Fighting Bulge on Orange Freeway Is an Uphill Battle


Dear Street Smart:

On the Orange Freeway near the Los Angeles/Orange County line, on the northbound side, there is a peculiar swelling of the pavement across three lanes. It appeared about a year after the freeway was built. At that time, Caltrans shaved it down so that the road was level. It has gradually reappeared and grown so that it's now like a large speed hump, about 10 to 15 feet across. I know there's an earthquake fault running through the hills near there. Is there any connection?

Mary Sampson, Yorba Linda

An earthquake fault is a very good guess. Personally, I would have blamed mutant giant gophers.

As it turns out, we're both wrong. The culprit is ground water in the area. John Garner, a Caltrans maintenance supervisor, said the earth beneath the hump apparently is so porous that it allows ground water to percolate beneath the road and cause that stretch of pavement to swell up.

In an effort to keep your shoulder blades from jerking up toward your earlobes as you traverse the hump, work crews have ground down the section on several occasions, Garner said. But, he noted, "you can only grind so much."

To compensate, Caltrans has drilled holes through the pavement on either side of the swelling and pumped in a slushy mix of ash and water. The mixture helps push up the pavement leading to and from the hump, making it easier on your shocks.

Garner said work crews keep a wary eye on the bump. So far, the beastly thing hasn't grown big enough to cause safety problems, he said. But if it continues to look as if some reject from a science fiction film is preparing to pop through the pavement, Caltrans will get work crews out there to smooth it out. And if it's giant gophers, they'll need a lot more than jackhammers.

Dear Street Smart:

The intersection of Los Alamitos Boulevard and Katella Avenue in Los Alamitos gives me cause to worry. In the seven years I have lived here, every time I am at this intersection, someone runs one of the left-turn signals. I don't just mean one car, but two, three and sometimes more.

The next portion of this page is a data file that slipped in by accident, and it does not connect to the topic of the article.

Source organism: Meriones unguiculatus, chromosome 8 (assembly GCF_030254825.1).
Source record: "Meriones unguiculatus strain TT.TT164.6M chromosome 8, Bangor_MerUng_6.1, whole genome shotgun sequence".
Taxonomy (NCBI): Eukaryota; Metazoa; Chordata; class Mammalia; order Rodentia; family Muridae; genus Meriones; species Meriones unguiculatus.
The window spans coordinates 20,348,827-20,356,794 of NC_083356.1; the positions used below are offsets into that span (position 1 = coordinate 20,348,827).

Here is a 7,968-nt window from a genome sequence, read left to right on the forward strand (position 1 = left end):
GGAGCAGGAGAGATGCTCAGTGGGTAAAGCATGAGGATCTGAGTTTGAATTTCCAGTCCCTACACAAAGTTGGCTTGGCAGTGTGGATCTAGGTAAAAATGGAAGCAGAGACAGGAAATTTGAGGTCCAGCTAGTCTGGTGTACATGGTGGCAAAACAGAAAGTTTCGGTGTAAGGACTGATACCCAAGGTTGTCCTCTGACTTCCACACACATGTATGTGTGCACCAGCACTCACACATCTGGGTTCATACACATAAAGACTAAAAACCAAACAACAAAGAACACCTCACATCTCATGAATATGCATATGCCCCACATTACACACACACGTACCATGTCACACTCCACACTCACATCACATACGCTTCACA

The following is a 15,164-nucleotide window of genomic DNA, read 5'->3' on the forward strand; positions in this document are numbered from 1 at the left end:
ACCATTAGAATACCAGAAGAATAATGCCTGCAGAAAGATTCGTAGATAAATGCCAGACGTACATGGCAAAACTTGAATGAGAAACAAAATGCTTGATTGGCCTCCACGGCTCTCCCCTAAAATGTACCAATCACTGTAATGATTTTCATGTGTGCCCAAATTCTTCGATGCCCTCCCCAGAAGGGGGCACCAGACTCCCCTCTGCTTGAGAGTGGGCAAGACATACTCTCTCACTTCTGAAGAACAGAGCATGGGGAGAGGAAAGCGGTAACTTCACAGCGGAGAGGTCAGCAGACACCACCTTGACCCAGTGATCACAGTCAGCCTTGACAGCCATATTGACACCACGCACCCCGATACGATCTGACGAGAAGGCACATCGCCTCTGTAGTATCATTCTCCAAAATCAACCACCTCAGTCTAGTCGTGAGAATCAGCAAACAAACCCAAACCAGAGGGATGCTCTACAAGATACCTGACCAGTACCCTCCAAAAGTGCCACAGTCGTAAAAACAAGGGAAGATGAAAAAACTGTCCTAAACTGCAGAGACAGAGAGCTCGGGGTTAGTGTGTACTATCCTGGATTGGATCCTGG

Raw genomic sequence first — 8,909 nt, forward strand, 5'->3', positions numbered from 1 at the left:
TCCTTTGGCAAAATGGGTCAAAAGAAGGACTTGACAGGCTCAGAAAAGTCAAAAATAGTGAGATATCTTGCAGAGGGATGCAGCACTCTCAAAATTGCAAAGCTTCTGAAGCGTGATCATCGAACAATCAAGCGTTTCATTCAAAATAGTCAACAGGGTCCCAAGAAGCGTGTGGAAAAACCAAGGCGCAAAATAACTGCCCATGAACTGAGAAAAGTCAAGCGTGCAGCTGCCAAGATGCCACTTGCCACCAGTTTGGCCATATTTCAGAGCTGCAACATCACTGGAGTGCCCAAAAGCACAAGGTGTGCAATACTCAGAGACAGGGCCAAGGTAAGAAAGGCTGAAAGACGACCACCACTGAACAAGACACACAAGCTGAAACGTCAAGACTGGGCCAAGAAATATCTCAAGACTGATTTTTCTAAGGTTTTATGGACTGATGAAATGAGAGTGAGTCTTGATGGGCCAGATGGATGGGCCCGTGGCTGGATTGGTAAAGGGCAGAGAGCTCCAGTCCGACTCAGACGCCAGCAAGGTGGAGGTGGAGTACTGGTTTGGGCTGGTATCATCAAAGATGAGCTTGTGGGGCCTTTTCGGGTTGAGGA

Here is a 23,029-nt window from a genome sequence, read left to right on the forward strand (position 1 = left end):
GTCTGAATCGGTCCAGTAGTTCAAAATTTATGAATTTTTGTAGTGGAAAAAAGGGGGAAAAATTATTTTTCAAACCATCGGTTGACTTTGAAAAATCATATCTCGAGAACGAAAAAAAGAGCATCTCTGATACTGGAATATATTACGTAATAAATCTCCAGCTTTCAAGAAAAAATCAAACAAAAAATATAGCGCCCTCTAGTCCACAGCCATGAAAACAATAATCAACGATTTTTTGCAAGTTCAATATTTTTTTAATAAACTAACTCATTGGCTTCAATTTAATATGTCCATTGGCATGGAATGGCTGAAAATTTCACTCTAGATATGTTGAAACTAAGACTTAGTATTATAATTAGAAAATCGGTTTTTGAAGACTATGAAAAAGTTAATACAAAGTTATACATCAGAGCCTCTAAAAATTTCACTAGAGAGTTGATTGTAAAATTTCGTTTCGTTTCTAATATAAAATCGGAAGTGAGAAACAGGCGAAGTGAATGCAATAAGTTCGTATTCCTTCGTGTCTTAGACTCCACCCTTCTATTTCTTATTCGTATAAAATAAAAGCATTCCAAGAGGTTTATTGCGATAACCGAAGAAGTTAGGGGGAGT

Never have I seen anyone stopped for this. I've seen several near-misses.

Does the local police department pay any attention to this? Maybe the signal isn't long enough to clear out the lane. Maybe adjustments would help.

Cheri Astrahan, Los Alamitos

That intersection is hardly unique. Orange County is rife with scalawags who run left-turn signals. Unfortunately, there rarely seems to be a police officer on the scene to slap a ticket in the palm of all those loathsome left-turners.

Los Alamitos police, however, say they're doing the best they can to keep things under control at Katella Avenue and Los Alamitos Boulevard.

They cite violators there on a regular basis, but the problem won't change unless people's attitudes change, said Traffic Officer Rod McKenzie. Drivers need to realize that missing the signal means only a few minutes wait, at most.

"Take an extra minute," McKenzie advises motorists who might consider squeaking through under a red light.

Even if the green-arrow time were extended for cars turning left, there would still be some drivers that would have to wait, McKenzie said. At peak times, that intersection is simply so busy that not every driver turning left can make the light. And a lot don't bother to stop when the light turns red.

"It's just a matter of heavy congestion," McKenzie said, "and people just don't want to wait."

They should. Getting ticketed means at least a 10-minute delay and a possible fine.

Dear Street Smart:

While the debate and plans go on for widening the Riverside Freeway, there is something temporary that could make a lot of difference.

The real bottleneck on the whole highway is between the Featherly bridge and Green River, a four-mile stretch that lacks a frontage road. Why not allow drivers to ride on the shoulder during peak hours for this section? Maybe the shoulder of the road could be improved so it could handle the cars.

It's an idea that has precedent. Motorists are allowed to use the shoulder during rush hour on freeways in San Diego and on some stretches of Interstate 5 in Los Angeles.

Charles H. Jameson, Corona

It sounded like a good idea to me, but Caltrans didn't warm up to it.

Officials said work on car-pool lanes or a toll road in the center median along that stretch of the Riverside Freeway should be under way relatively soon, meaning construction crews will need all the room they can get. Opening up the shoulder would also create problems by eliminating any emergency parking.

Caltrans also has safety worries. The shoulder in that stretch is 10 feet wide, allowing barely enough room for a car to scrape by. Moreover, if cars are allowed so close to the edge, their weight could cause the highway pavement to crumble.

Last but not least, opening up the shoulder might not really do much to relieve the freeway crunch, Caltrans officials said. Cars that fanned out onto the shoulder would eventually have to fan back into the slow lane, creating a bottleneck.

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